Los Angeles County, which records about 100 deaths among its homeless population monthly, saw an additional 40 to 60 deaths per month beginning in March. But of the nearly 1,000 homeless deaths that occurred between January and July 2020, the period for which statistics have been analyzed, just 36 were attributed to Covid.

Los Angeles paramedics cover the body of a homeless woman who died of unknown causes in Skid Row in April 2020. APU GOMES/AFP via Getty Images

The same phenomenon played out in neighboring Orange County. “Officially, only five people who are homeless died of Covid, yet there were more than 100 extra deaths since the pandemic started,” said Father Dennis Kriz, a homeless advocate and pastor of St. Philip Benizi church in Fullerton, Calif.

Kriz suspects a severe undercount of Covid deaths among the homeless because many do not receive autopsies. “If you find someone who died on the street and he wasn’t hit on the head and there’s no drug paraphernalia, how would you know how they died?” he said.

Homeless advocates and researchers say the pandemic is exposing a longstanding problem: the haphazard and often nonexistent accounting of homeless deaths and their causes. They say such data is desperately needed to address and remedy the steep human toll of homelessness, which, like the coronavirus, disproportionately harms people of color. “The big question is where did we lose people? Where did we go wrong?” asked Kuhn.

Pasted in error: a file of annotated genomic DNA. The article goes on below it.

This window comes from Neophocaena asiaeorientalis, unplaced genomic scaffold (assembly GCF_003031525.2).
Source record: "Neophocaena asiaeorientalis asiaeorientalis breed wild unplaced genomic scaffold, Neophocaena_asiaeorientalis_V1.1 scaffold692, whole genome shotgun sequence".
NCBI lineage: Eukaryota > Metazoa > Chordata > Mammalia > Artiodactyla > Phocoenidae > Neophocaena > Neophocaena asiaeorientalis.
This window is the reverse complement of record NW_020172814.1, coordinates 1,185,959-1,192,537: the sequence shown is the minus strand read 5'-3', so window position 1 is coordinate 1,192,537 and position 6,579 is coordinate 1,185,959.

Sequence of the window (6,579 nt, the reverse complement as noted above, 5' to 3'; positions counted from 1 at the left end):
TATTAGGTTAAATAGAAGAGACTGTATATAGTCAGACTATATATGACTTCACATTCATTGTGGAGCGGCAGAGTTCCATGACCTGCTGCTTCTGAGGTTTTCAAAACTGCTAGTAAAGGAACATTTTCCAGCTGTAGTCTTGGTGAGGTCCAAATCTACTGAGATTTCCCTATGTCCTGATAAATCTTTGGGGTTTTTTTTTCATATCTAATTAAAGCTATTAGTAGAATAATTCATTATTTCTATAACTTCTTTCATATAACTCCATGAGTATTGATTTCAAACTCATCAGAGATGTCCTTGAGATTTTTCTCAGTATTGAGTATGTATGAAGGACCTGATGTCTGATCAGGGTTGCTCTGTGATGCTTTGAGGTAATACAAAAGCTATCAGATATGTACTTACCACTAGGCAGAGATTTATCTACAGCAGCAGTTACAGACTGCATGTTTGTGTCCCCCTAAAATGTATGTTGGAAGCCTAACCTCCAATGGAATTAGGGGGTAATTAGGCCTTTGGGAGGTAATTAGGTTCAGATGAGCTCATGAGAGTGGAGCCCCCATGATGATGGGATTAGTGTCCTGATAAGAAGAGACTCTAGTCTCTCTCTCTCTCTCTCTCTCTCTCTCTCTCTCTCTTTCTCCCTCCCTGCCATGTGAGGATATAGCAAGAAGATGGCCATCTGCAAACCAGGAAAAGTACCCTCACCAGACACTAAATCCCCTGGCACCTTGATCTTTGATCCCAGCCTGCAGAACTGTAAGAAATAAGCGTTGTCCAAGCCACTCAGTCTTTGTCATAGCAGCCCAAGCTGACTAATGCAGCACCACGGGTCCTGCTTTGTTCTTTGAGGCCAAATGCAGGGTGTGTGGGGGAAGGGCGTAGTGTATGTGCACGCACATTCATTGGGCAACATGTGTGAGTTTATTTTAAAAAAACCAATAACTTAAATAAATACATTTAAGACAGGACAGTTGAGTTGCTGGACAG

Matt Fowle, a doctoral student at the University of Washington, started tracking homeless deaths on a website he created — — after he discovered no one was collecting such data on a national level. Fowle came to Seattle from the U.K. in 2015 to study poverty and public policy. He was so shocked by the multitudes of homeless people he saw each day on his commute to campus — sometimes 100 or more — that he shifted his research focus to homelessness. He was shocked anew when he discovered the lack of basic data. “I wanted to know how many people experiencing homelessness had died in a given year in the U.S. and there was no number,” he said. “It seemed strange to me.”

One major barrier to collecting such data is that housing status is not listed on most death certificates, hospital records, or other important forms. “We don’t ask about housing status, we don’t record it, we don’t use it. What that does is obscures the scope of the problem and hides it,” said UCSF’s Kushel. “It’s almost like we don’t want to know.”